Dorset's 'Dear Elizabeth' is about us


DORSET >> In college, I took an advanced elective on 20th century American literature. Poets Robert Lowell (1917-1977) and Elizabeth Bishop (1911-1979) figured prominently in the readings; both giants of modern American verse had recently passed away, bringing even more attention to their life opus.

As an angst-filled 20-year old struggling to find his place in the world, their poems and life stories spoke to me. What I recall best from those works was the totally relatable feeling of physical isolation, and emotional desolation.

Some three decades later, all of this came full circle at the opening of Dorset Theatre Festival's "Dear Elizabeth," by Sarah Ruhl, and directed by Adrienne Campbell-Holt. The play chronicles the close friendship through a lifelong written correspondence between Lowell and Bishop.

Ms. Ruhl's work is a brilliant synthesis with her own stamp included, based on the latest edition of the two poets' letters, "Words in Air," as well as several of their poems.

But while the story spans three decades and its exemplars are Lowell, played by Chris Henry Coffey, and Bishop, portrayed by Andrea Syglowski, this play is really about you, me, and the rest of us.

And that's really why "Dear Elizabeth" is a must-see production.

Coffey was an excellent Lowell. It was important in this play to capture the full scope of Lowell's lifelong struggle as a manic depressive. Coffey rode that rollercoaster to its zeniths and nadirs, making us painfully aware not only of the poet's torment, but of how easily its pain translates to challenges in the life of anyone deemed sane and stable.

Coffey also grasped the half disheveled mannerisms for which Lowell was famous. In all, his fine acting was beyond convincing, especially emotionally.

For her part, Syglowksi delivered the goods as Bishop, and it must be said her casting was uncanny. Aided by excellent make-up artistry, Syglowski was a doppelganger for the genuine item. She was also superior in her depiction of an aging and ailing Bishop, so much so that one couldn't help but feel the need to jump up on stage to help.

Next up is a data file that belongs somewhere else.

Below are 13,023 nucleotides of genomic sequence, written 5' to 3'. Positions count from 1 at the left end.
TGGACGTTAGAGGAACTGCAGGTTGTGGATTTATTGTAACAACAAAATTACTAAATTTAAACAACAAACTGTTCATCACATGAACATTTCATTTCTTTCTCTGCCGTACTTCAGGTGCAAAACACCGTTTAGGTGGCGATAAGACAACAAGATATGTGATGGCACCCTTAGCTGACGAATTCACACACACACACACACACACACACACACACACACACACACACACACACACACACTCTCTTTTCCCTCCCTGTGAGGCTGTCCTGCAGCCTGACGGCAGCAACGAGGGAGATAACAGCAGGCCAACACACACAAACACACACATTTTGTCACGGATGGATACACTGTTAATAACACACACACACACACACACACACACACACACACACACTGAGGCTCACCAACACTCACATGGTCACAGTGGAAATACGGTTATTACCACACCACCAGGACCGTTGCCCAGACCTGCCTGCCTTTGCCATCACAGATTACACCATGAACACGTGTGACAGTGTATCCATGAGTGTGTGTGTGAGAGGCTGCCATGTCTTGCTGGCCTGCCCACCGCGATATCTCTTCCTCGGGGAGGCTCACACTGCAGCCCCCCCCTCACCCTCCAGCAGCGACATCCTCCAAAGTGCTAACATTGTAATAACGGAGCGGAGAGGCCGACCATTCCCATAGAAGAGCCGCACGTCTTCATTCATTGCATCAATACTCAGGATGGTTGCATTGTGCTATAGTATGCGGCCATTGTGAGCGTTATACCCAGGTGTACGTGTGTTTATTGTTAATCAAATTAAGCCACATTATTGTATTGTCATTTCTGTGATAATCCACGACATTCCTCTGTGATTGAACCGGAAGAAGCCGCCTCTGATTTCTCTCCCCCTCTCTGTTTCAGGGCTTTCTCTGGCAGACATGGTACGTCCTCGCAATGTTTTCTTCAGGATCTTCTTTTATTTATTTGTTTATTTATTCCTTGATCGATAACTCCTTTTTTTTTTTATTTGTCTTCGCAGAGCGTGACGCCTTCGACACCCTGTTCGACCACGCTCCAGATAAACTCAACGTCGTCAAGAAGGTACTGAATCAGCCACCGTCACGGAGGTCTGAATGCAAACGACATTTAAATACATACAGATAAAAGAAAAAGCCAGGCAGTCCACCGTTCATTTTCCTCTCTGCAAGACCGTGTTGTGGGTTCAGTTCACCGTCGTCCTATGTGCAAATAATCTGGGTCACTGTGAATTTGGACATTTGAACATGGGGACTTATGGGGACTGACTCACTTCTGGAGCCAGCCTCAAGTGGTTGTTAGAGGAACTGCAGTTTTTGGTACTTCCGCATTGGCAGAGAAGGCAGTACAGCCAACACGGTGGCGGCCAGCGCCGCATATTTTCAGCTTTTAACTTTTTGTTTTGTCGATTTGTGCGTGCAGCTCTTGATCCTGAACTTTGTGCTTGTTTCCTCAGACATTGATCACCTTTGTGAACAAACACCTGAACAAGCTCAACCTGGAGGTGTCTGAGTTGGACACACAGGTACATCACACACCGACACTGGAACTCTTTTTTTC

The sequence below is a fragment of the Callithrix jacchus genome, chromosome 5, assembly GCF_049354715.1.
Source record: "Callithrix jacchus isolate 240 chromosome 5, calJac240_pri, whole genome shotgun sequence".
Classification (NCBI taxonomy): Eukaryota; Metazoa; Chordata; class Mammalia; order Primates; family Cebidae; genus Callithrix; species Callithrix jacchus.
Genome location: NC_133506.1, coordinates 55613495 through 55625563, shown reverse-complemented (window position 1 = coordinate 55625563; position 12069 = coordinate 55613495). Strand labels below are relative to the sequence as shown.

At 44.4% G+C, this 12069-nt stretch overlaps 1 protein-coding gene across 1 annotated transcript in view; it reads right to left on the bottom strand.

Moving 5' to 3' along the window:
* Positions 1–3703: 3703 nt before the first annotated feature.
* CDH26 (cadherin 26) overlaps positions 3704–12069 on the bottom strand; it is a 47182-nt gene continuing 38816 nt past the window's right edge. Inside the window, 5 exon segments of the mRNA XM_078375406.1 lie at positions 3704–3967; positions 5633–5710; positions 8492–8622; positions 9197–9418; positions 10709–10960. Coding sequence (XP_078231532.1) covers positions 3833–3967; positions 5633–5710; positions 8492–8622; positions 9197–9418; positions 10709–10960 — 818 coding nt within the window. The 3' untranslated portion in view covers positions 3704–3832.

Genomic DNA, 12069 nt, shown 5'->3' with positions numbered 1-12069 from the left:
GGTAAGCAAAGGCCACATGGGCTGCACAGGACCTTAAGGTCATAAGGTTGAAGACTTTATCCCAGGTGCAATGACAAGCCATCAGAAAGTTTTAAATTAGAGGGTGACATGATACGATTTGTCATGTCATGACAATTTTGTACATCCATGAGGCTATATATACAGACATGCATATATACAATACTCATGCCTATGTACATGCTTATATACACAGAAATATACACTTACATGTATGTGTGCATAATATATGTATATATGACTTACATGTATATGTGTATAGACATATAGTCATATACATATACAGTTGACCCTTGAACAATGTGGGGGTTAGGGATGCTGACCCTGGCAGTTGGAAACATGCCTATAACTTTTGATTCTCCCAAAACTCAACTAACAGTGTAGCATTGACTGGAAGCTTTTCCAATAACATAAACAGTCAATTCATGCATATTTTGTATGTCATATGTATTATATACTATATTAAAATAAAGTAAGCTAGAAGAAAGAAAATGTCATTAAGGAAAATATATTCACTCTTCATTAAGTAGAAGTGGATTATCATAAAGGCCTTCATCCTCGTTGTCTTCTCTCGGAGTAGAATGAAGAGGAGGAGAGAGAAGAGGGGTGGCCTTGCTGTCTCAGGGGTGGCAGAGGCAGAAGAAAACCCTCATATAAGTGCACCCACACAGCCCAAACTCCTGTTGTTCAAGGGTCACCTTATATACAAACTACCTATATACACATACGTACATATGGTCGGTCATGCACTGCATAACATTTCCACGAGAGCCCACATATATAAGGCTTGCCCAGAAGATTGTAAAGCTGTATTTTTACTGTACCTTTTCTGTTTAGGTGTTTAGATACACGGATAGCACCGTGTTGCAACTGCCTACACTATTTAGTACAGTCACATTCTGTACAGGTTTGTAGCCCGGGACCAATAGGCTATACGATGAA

And if there was someone in the house who wasn't at the very least stirred by Syglowski's rendering of the poem "North Haven," Bishop's tribute to Lowell on his death, then pulses should be checked.

The show was crisp, and ran about 105 minutes, with one 10 minute intermission.

Lights by Grant W.S. Yeager excelled in their effects. Amy Altadonna's sound accentuated a number of key emotive moments, and John McDermott's costumes helped to bring home the era, as well as the far-flung coast of Maine: Bishop's outfitting was sheer brilliance. Stage manager Geoff Boronda had the show's moving pieces taught and well-wired.

Set design and video projection backdrops by McDermott and Kevin Ramser respectively were surreal, sublime and utilitarian, all in one. The video projection technology went one step farther than last year's "Outside Mullingar," and gave cues as to character thoughts and timeline progress in a most clever, flashing manner.

There were a few preview night line hesitations, and a premature flash of one video spot, but they were minor and should easily be ironed out. In all, Ms. Campbell-Holt got the very best from both cast and crew.

But let's return to our earlier literary conversation. You don't have to be a snob or learned to love this play, or more importantly, to feel it. Let's face it: these days, poetry is a hard sell. Contemporary readers, even if creative, often want answers at their fingertips with Digital Age alacrity. So be it.

"Dear Elizabeth" bucks that trend in showing us the value of the written word before text messages and video chats. In fact, the themes therein are so visceral that this is a play some people may want to see twice – there is so much of value there.

Perhaps not ironically then, what we find in Dorset's production is what should be expected in the correspondence of two tortured souls who sought solace in their verse, and each other.

It's reminiscent of their contemporary bard, E.E. Cummings, who once wrote this assessment of the craft: "Such was a poet and shall be and is/-who'll solve the depths of horror to defend/ a sunbeam's architecture with his life:/ and carve immortal jungles of despair/ to hold a mountain's heartbeat in his hand."

In the heart, everyone is a poet. Go see this play, hold out your hand, and wait to feel the pulse.

"Dear Elizabeth" runs through July 23 at Dorset Theatre Festival, 104 Cheney Rd., in Dorset. For tickets and information call 802-867-2223 or visit

Telly Halkias is an award-winning freelance journalist and a member of the American Theatre Critics Association (ATCA).


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